LA Trip 2017 – Day 2

February 23, 2017:  Update 2
As I start to type this evening, I am listening to the students as they ask excellent questions about Anne Frank as we are at a special evening exploration of an immersive Anne Frank Exhibit at the Museum of Tolerance (Simon Wiesenthal Center). It is 8 p.m. and I am impressed as everyone has been up for 13 hours and it has been go, go, go – I do not feel as sharp as their questions (another example that I am getting old and that Mr. Monchamp really needs to travel more!).

Sometimes the second day of a trip is more challenging as people follow a Day 1 early morning wake-up with poor sleep (usually the result of trying to sleep in a room with multiple students with talking that seems not to cease) but this was not the case with our group this year. They have demonstrated improved social responsibility skills, they have been alert, participatory and generous of spirit. And many were even up and ready to go at 7:15 a.m., our wake-up time.

As we drove out of our student campus dorms at American Jewish University after a breakfast of cereal, yogurt, eggs (OK, hard-boiled) and lots of fresh fruit, we experienced the beauty of the hills of Mulholland Drive. With blue sky in the background once again granting the illusion of heat, it was a beautiful start to the day. We drove a little further towards the city and Rabbi Berger – who is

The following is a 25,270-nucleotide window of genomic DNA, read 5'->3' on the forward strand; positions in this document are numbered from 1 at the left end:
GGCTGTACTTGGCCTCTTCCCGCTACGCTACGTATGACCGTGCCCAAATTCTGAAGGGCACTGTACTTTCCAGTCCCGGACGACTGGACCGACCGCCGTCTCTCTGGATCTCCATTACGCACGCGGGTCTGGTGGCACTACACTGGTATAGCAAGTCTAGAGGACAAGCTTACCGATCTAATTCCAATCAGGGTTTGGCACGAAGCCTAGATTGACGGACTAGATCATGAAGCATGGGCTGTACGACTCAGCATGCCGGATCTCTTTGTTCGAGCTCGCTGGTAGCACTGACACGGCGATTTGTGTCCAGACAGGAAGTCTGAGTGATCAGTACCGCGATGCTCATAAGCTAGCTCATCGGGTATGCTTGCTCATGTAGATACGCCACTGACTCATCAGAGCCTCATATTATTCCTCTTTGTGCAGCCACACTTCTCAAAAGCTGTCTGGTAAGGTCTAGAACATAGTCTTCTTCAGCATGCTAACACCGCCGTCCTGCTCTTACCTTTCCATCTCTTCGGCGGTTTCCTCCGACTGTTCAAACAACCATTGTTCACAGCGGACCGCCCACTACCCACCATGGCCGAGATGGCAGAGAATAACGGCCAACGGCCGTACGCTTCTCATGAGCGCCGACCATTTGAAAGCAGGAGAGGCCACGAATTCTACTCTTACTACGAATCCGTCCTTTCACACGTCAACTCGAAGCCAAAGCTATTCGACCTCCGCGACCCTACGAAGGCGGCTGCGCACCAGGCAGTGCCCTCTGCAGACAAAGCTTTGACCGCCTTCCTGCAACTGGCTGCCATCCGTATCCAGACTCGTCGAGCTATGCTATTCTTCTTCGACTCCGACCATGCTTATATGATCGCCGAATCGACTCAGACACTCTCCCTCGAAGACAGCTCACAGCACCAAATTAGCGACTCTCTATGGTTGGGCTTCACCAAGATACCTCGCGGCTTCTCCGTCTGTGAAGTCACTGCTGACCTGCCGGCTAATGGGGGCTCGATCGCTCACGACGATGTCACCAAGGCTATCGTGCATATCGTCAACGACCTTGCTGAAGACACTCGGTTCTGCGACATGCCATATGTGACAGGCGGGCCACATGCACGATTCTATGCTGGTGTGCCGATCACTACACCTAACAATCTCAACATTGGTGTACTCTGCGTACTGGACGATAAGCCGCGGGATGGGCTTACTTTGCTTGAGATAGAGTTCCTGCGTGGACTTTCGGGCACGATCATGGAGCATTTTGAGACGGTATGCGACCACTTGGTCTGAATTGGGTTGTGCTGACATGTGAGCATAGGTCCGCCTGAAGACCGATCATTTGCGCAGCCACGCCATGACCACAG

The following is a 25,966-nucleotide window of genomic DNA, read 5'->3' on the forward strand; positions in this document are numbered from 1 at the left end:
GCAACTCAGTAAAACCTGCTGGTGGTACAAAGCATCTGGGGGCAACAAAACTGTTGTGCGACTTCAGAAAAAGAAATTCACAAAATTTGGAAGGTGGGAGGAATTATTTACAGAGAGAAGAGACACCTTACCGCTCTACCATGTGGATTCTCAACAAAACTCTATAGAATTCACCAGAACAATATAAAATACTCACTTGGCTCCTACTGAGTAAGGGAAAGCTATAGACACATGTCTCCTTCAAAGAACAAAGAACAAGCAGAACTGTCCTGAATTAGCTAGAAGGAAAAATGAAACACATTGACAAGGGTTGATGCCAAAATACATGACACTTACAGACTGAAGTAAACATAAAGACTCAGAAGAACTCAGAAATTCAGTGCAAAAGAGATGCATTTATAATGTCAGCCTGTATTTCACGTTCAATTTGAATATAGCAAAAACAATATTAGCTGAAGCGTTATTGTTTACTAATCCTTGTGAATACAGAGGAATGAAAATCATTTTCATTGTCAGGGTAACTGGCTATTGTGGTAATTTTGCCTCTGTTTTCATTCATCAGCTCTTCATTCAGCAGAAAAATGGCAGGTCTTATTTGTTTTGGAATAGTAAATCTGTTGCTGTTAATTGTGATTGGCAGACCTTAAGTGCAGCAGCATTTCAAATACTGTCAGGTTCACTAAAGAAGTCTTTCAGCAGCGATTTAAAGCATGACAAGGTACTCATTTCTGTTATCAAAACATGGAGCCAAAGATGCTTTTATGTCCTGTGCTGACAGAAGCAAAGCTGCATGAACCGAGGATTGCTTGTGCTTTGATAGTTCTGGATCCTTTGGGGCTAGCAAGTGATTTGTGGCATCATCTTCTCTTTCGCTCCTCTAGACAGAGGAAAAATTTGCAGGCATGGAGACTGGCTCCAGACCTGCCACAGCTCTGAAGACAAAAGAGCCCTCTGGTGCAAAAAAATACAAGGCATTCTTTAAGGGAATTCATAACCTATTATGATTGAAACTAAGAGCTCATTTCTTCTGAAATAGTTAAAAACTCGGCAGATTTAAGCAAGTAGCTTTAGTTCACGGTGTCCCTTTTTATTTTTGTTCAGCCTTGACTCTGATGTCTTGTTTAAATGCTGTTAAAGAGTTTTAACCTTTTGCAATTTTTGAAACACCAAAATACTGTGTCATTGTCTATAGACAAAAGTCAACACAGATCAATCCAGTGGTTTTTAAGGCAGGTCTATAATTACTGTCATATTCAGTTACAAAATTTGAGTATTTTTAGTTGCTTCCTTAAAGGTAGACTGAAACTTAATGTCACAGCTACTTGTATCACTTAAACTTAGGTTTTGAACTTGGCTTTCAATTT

a virtual native LA-bred with UCLA genetics and is as good a tour guide as he is a Rabbi – had many stories to tell. They ranged from interrupting OJ Simpson’s White Bronco chase to sleeping in Julia Robert’s bed (and although I may plead guilty to sometimes embellishing to make something seem ever so slightly more interesting than its reality, these stories stand on their own with truth being stranger than fiction).

This is Rabbi Berger’s car of choice in his alternate life in which he is not a Rabbi.

First stop was the Nethercutt Museum – the Nethercutts were successful in the cosmetic industry and so spent their money collecting things – like automobiles and other fancy stuff. I mean, who wouldn’t do this if they had ridiculous amounts of money (remember yesterday the guy who built the Roman Villa) – whatever happened to helping end poverty, curing cancer, etc. If you like old fancy cars this is the place for you. Everything is shiny, and metal and rubber abound. Many of the kids (and I include Rabbi Berger in this group) love this place, I am on the fence on this one but the truth is there are just not that many places that open at 9 a.m. near the university and my Starbucks app wasn’t working.


Second stop – Hollywood Boulevard. This is usually a really fun spot and it was even more active as they were setting up for this week’s Oscars. The red carpet was all set up (we could not see it as it was under white plastic but you could see it was there). I am not the star-struck type but today some of the kids thought they saw the red-haired guy from the TV show Modern Family (I am sure he has a name but I am too lazy to look it up). I would like you to know, the kids were definitely star-struck (strange how spending time with me does not rate on their OMG scale). We walked around for an hour or so – kids meandering to and fro in different groups. And yes, we found coffee (thanks for caring!).

This ‘before’ photo needs no explanation… and is neater than the ‘after’ photo.